" A Dance..."
Frequently Asked Questions
1. Do I need a partner?
No. In fact, from a dance skill perspective, it’s probably better if you don’t have an exclusive partner. During lessons and during open dancing, the vast majority of us rotate partners. We’re not going to force you to rotate, but those that don’t predictably tend to learn to anticipate their partner’s strengths and compensate for their weaknesses, which is nice in a romantic kind of way, but which is bad when you try dancing with somebody new.
2. Is there any age limit to dancing in your club?
Nope. Most club members are college students, but you don’t have to be one to participate. Swing dance knows no artificial age boundaries!
3. Why do we have to pay a membership fee?
Although we are often (but not always) allowed to use the university’s rooms for free, we do have other expenses. The membership fee goes toward buying new and replacing old stereo equipment, CDs and microphones. Also, the fee is used to pay for out-of-town instructors and dances with live bands, both of which we consistently lose money on.
4. What kind of clothes should I wear?
For the most part, people dress very casually during normal meetings and get dressier during dances with live bands. Clothing should be loose-fitting and allow freedom of movement. After a few dances, you’ll quickly warm up, so removable layers are recommended. Loose-fitting jewelry (that could fly off and become lost on the dance floor) and jewelry with sharp edges is not advised.
5. What kind of shoes should I wear?
For beginners, you basically want to be able to do one spin and you want to be able to walk fairly vigorously in them (i.e. stiletto heels: probably not a good idea). Old bowling shoes, if you have them, work nicely. Cheap sneakers work fine too. As you get more advanced, you may want to invest in a shoe with a more slippery surface so you can do slides and multiple spins. See our Links page for places to shop for shoes.
6. Learning to dance is intimidating. Should I give up?
Of course not, all those people you find intimidating were once rank beginners like yourself. Also, remember that it shouldn’t be surprising that people who have practiced are better than you. Think of dancing as learning to play a musical instrument where the instrument is YOUR WHOLE BODY! If you stepped into a room of experienced piano players, would you expect to be as good as them your first, second, or even tenth time out?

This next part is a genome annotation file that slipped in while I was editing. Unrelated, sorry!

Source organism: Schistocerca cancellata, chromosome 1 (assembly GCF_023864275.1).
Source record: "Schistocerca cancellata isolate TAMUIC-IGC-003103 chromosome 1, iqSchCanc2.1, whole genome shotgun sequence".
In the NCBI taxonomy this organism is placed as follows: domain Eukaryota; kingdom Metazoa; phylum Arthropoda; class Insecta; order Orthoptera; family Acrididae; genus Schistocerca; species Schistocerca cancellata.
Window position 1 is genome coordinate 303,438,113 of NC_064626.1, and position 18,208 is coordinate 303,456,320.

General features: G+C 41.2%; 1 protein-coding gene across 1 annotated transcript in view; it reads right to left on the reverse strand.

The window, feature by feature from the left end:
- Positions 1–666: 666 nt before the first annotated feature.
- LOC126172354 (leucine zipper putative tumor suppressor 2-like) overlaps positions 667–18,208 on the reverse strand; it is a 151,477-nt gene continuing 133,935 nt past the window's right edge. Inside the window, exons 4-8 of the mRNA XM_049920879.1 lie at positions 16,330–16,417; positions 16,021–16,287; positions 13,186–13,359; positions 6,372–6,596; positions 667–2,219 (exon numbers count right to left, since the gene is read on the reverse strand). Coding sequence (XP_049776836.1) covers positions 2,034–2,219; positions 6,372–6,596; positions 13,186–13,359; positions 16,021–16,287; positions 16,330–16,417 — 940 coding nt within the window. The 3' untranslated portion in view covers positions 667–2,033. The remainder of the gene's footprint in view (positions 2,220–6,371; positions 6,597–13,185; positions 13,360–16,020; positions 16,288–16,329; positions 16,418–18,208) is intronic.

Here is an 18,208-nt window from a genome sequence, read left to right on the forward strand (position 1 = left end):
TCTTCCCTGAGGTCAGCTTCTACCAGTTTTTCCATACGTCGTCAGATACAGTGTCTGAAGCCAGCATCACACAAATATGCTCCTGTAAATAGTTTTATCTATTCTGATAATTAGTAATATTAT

Also remember that unlike a musical instrument, you can’t learn to partner dance by practicing by yourself. You have to be willing to make mistakes in front of other people. You have to learn to let go of your adult ego. The less shame you have, the better a dancer you will probably be.
7. Why do the classes go so fast/so slow?
Although the instructors do their best to go at a speed that matches the level of the class, it is impossible for the instructors to go at a speed that satisfies everybody. So if you’re bored, and you see others struggling, relax. Not everybody is as talented as you. Work on your basics. If you’re struggling, remember that very few people learn new motor skills completely right the first time. What is important is that you realize what it is that you’re trying to do. You may not actually be able to do it during the class, but if you know what it is that you are trying to do, you can practice it after class and ask the instructors (who are paid to stay after class and take questions) further questions.
8. My partner isn´t leading/following.
If your partner isn´t leading, don´t follow their non-existent lead. Although it may assuage the lead´s ego in the short term, it leads to non-existent leads in the long term. Politely explain that you need a stronger lead.
If your partner isn´t following, either your lead is too light for that particular follow, or the follow doesn´t know the move. Either adjust your lead appropriately or don´t lead the move: the follow may not know it.
9. May I do those cool aerials? Drops? Lifts?
Generally, no. Aerials, where at least one of the two partners completely leaves the ground, are unacceptable on the social dance floor. There's simply too much risk involved for both the dancers and innocent bystanders, and our liability policy won't stand for it. The only exception to this rule is during jam circles, performances, and competitions, with a partner with whom you've practiced the aforementioned aerial, when all of the onlookers are a safe distance away. Never, never, spring something on an unprepared partner, whatever the situation may be.
10. I love swing music and want to add to my collection. What albums should I buy?
Probably everybody's first purchase should be Really Swingin: Frankie Mannings Big Band Favorites. For even more suggestions, go here.